The deadly crash of a United Parcel Service Inc. plane that struck a hillside short of an Alabama runway yesterday is the latest for an air-cargo industry that’s experienced many more fatal wrecks than U.S. passenger carriers.
The accident involving Atlanta-based UPS, the world’s largest package-delivery company, was the second with fatalities this year and fourth since 2009 for a U.S.-registered cargo hauler, according to the National Transportation Safety Board.
“We have not seen that kind of number in passenger airplanes,” John Cox, president of Washington-based Safety Operating Systems and a former airline pilot, said in an interview.
The rate of fatal cargo accidents around the world was eight times higher than on passenger planes from 2002 to 2011, according to a study by the U.K. Civil Aviation Authority published in June.
The UPS plane, an Airbus SAS A300-600F, broke apart and burst into flames yesterday while approaching the airport in Birmingham, Robert Sumwalt, a member of the U.S. National Transportation Safety Board, said at a briefing.
The two pilots were killed. UPS declined to name them in a joint statement with the Independent Pilots Association union.
Yesterday’s accident followed the crash of a Boeing Co. 747-400 operated by National Air Cargo Group Inc. shortly after takeoff from Bagram Air Base in Afghanistan on April 29. All seven crew members aboard were killed, according to the NTSB.
Two UPS pilots died Sept. 3, 2010, in Dubai after a fire broke out in their 747-400 carrying a load of lithium batteries, according to the United Arab Emirates General Civil Aviation Authority.
A crash in Narita, Japan, near Tokyo on March 23, 2009, killed two pilots on a FedEx Corp. MD-11 after a hard landing and fire, according to the AviationSafetyNetwork, a website that tracks aviation accidents.
No U.S.-based passenger carriers have had a fatal accident since Feb. 12, 2009, when 49 people died in a crash near Buffalo, New York, of a regional turboprop plane operated by Pinnacle Airlines Corp.’s former Colgan unit, according to the NTSB. A man on the ground also died in the accident.
Three passengers died aboard an Asiana Airlines Inc. plane that crashed short of the San Francisco International Airport runway on July 6.
In yesterday’s crash, UPS Flight 1354 was en route to Birmingham from Louisville, Kentucky, the company’s air hub. It flew over a subdivision north of the runway moments before the accident, Sumwalt said.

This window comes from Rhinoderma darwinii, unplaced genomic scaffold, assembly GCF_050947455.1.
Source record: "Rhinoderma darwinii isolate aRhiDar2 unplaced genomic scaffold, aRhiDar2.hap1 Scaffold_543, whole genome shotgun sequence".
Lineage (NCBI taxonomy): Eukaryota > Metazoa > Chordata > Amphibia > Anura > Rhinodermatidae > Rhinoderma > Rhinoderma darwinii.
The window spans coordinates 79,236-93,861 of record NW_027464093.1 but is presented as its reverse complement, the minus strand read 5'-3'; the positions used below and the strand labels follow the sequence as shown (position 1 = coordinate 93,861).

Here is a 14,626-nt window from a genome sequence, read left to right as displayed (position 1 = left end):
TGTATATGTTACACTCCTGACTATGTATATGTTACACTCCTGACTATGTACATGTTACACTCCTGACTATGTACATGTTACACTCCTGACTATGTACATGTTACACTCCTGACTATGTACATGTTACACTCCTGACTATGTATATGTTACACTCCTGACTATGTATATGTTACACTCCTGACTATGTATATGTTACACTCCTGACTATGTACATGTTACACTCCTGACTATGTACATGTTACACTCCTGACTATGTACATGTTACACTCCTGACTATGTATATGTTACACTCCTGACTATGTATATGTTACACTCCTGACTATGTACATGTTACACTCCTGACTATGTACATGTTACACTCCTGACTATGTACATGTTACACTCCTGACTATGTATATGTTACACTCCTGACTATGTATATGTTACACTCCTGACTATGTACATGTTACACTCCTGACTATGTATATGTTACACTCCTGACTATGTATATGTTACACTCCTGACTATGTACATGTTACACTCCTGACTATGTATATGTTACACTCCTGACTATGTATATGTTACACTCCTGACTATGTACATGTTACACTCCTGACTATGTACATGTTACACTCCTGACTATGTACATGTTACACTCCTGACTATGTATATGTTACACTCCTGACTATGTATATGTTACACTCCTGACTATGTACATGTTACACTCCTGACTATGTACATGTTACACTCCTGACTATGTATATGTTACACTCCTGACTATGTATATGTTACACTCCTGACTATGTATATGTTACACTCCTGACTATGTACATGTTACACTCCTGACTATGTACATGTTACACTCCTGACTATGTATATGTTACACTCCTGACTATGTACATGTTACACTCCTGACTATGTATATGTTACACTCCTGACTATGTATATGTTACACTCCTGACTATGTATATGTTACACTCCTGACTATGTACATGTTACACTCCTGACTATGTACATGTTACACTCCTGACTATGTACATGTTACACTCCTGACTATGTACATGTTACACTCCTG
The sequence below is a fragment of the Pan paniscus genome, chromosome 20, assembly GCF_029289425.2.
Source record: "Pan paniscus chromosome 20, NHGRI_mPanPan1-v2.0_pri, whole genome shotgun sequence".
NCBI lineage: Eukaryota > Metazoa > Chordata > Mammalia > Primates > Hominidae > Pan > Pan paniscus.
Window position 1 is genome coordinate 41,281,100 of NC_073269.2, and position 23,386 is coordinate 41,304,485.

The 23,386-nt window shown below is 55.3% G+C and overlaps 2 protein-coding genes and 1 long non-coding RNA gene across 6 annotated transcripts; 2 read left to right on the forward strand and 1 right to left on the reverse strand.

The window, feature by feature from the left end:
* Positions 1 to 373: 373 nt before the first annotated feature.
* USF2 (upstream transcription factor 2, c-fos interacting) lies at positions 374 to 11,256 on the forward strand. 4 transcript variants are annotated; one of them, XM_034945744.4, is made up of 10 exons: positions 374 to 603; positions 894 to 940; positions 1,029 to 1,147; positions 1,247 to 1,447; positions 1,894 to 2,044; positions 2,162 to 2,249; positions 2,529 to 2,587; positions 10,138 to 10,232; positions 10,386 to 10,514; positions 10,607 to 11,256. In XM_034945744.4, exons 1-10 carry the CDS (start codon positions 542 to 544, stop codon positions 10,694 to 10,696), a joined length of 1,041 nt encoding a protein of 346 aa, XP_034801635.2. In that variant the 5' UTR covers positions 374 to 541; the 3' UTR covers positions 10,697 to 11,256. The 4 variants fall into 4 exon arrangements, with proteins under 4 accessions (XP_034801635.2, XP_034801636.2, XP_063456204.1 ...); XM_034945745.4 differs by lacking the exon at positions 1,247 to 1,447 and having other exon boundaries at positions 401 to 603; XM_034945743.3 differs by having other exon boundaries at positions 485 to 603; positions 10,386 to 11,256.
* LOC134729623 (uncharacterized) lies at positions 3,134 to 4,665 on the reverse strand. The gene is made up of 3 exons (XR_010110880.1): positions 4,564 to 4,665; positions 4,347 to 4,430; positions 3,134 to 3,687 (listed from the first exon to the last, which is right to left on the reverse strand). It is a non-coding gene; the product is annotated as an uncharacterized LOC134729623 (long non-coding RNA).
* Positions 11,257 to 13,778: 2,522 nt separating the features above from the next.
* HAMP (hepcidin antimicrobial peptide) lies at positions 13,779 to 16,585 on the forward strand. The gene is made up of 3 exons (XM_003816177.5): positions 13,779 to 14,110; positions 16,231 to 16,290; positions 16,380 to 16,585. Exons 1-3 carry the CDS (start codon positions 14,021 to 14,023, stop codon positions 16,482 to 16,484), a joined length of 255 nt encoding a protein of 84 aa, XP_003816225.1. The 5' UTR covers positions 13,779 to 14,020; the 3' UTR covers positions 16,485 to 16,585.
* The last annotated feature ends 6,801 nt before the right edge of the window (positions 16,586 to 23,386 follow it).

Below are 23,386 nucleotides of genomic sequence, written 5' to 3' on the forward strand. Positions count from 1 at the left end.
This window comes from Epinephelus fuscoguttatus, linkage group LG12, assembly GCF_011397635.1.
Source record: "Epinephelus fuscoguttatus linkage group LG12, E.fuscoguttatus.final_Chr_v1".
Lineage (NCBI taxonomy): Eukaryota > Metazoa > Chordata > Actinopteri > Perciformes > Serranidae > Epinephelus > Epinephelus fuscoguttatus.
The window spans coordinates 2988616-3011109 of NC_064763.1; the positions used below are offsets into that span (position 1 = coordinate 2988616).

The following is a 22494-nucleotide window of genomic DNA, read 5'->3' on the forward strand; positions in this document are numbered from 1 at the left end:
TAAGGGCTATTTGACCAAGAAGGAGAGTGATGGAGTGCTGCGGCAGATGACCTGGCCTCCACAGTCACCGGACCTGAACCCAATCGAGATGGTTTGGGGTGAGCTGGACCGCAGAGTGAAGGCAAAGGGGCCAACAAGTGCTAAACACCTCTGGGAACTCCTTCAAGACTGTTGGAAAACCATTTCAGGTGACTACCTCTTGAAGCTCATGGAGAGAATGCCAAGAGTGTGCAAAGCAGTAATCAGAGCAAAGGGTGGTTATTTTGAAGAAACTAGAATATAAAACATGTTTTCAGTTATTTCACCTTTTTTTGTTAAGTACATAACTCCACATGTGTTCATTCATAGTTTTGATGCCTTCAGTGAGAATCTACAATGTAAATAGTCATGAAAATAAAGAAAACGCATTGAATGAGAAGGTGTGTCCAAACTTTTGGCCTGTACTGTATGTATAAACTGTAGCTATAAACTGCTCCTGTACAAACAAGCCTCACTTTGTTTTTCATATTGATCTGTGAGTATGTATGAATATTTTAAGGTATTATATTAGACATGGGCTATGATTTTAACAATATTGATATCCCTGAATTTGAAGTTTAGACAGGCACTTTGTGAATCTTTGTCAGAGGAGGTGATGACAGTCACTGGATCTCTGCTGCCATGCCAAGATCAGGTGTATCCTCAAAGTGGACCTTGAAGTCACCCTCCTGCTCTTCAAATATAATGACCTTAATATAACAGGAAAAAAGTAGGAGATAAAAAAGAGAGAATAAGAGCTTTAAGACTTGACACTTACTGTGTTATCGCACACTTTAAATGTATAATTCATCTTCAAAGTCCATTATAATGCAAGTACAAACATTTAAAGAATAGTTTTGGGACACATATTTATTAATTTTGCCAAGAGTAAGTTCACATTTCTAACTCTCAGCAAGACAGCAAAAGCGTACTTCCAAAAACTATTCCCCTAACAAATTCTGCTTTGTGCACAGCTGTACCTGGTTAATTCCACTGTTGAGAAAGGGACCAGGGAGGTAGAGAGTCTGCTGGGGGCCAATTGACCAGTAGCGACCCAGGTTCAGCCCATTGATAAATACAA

Photos from the scene showed the freighter scorched and the ground strewn with packages from its cargo bay.
“I’m talking about 150 feet and he would have hit my house and my family would have been dead,” Freddy Carter, whose home is near the crash site, said in an interview.
Investigators will examine whether the pilots, who were landing shortly before dawn, were suffering from fatigue, Cox said.
Cargo airlines were exempted from rules mandated by Congress that restrict how many hours passenger-airline pilots can fly, particularly during overnight hours. The rules go into effect in 2014.
The IPA and the Air Line Pilots Association, which represents FedEx Corp. pilots, have pushed Congress to enact legislation to require the same standards for cargo pilots.
“Current science leaves no doubt that airline pilots don’t experience fatigue differently based on whether they fly passengers or cargo in their aircraft,” Lee Moak, ALPA’s president, said in a Jan. 8 press release.
In addition to operating more flights at night, when fatigue is most prevalent, cargo airlines have other risk factors, such as flying into smaller airports without as many safety protections as larger ones and carrying more dangerous freight, Cox said.
UPS Flight 1354 yesterday was landing to the south on the Birmingham’s airport Runway 18, which lacks an instrument-landing system to provide planes with a glide slope guiding them to the runway, according to pilot-information website AirNav.com.
Pilots on the Asiana plane that crashed short of the runway also didn’t have a glide-slope indicator when their 777 flew too low and slammed into a seawall.
In yesterday’s crash, smoldering fires hindered investigators’ attempts to reach the plane’s flight-data and cockpit-voice recorders, Sumwalt said. Investigators are optimistic they can recover the recorders soon, he said.
The cockpit came to rest 200 yards (183 meters) from the spot where the plane initially hit the ground, Sumwalt said. The bulk of the rest of the plane, including the wings and the tail section, skidded another 75 to 80 yards closer to the runway, he said.
“It appears that the aircraft went through some trees and then initially impacted towards the bottom of the hill where there is evidence of fire,” he said. “Then it went up the hill where it came to the top of the hill and came to its final resting point.”
Hills rising from the end of Birmingham’s Runway 18 may have contributed to the crash, said Kevin Hiatt, chief executive officer of the Alexandria, Virginia-based Flight Safety Foundation and a former Delta Air Lines Inc. pilot who said he has landed on that strip “dozens of times.”
The hillside would have been veiled by darkness when the plane landed, creating what pilots call a “black hole” that may have obscured the dangers of getting too low, Hiatt said.
“The hillside there isn’t a radical hillside, but it does rise up,” Hiatt said. “It increases the risk.”
The UPS pilots didn’t make a distress call to the airport control tower, Sumwalt said. The lack of a call suggests the pilots weren’t aware of an onboard fire or other issue that could have led to the accident.
Airbus said it was assessing the situation, and Pratt & Whitney, the United Technologies Corp. unit that made the engines on the jet, said it would work with accident investigators.
UPS fell 0.3 percent to $87.45 in New York yesterday as broad U.S. stock indexes retreated. The shares rose 19 percent this year.